Clean energy is the main solution to stop the increase of climate change. Solar and wind are the main sources of clean energy. But both are fickle; The wind doesn’t always blow and the sunlight disappears at night and is rare on very cloudy days. They are not reliable for direct supply to the electrical network without interruption. On the other hand, although lithium-ion batteries can store energy efficiently, they rely on a finite resource and may never be cheap.
Flow batteries, in which electrolytes flow from a storage tank through an electrochemical cell, are the rechargeable batteries that hold the most promise for large-scale energy storage in solar and wind power plants. However, they are still too expensive and heavy to be competitive.
Nian Liu’s team at the Georgia Institute of Technology (Georgia Tech) in the United States has developed a more compact flow battery cell configuration that reduces cell size by up to 75% and consequently reduces cell size . And the cost of the whole flow battery. This innovation could lead to major advances in the energy sector.
To validate their new battery setup, the researchers used four different chemistries. Of these, they found that with the new cell configuration, the zinc iodide chemical is the most energy-intensive option, making it the most efficient for many applications. In addition, zinc iodide itself offers several advantages compared to lithium: the raw material is more readily available, and it can also be converted into zinc oxide and made to dissolve in acid, making it recyclable. becomes very easy.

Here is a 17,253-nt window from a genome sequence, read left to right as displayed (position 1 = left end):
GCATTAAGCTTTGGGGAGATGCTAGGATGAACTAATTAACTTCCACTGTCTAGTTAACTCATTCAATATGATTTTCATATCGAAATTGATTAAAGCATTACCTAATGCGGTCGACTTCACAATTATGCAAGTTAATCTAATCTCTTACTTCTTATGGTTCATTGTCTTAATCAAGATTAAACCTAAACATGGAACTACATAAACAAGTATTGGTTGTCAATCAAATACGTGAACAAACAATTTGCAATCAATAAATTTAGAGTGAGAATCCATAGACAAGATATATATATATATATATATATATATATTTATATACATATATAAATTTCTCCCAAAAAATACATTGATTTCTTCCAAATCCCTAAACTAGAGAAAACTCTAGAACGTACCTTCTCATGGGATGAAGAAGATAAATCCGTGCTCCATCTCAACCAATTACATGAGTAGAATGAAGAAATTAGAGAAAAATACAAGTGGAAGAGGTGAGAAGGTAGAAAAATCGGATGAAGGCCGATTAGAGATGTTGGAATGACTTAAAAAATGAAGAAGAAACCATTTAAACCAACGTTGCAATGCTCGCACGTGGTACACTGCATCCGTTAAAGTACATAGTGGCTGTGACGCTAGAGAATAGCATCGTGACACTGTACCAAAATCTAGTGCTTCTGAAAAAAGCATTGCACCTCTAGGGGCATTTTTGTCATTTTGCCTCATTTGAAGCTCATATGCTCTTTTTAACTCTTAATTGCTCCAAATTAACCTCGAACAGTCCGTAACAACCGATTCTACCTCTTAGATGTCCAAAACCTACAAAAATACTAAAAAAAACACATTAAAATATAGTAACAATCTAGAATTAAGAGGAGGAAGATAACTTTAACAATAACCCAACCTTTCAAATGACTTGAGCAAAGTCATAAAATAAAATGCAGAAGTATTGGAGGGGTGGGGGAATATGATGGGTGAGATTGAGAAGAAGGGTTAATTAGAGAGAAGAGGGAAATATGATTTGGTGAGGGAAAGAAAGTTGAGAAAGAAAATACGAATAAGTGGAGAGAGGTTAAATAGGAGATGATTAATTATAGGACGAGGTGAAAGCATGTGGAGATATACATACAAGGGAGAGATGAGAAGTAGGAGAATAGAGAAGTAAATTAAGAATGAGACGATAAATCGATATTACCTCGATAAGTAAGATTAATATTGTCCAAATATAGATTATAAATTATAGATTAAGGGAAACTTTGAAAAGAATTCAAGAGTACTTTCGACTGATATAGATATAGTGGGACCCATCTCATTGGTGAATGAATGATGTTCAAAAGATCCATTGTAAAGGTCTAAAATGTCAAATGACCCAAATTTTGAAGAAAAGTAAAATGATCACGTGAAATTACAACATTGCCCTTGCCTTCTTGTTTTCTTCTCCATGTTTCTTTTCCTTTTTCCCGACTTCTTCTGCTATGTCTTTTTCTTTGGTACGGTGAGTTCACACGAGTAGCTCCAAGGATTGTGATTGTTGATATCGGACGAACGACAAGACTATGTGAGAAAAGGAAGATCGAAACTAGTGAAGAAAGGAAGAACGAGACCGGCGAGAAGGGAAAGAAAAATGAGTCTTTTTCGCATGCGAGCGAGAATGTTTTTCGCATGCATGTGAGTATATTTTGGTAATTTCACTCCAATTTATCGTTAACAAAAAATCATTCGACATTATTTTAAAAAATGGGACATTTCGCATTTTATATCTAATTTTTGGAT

Researchers working in the Georgia Tech lab (Photo: Georgia Tech)
Using zinc iodide chemistry, the flow battery in its new configuration is capable of performing well for over 2,500 cycles. As far as its cost is concerned, everything indicates that it could be a little less than a quarter of the cost of a conventional flow battery, especially if recycled electrolyte is used.
Liu and colleagues discuss the technical details of their new flow battery setup in a paper titled “A sub-millimetre bundled microtubular flow battery cell with ultra-high volumetric power density” in the Proceedings of the National Academy of Sciences (PNAS) journal. (Font: ncyt d amazing,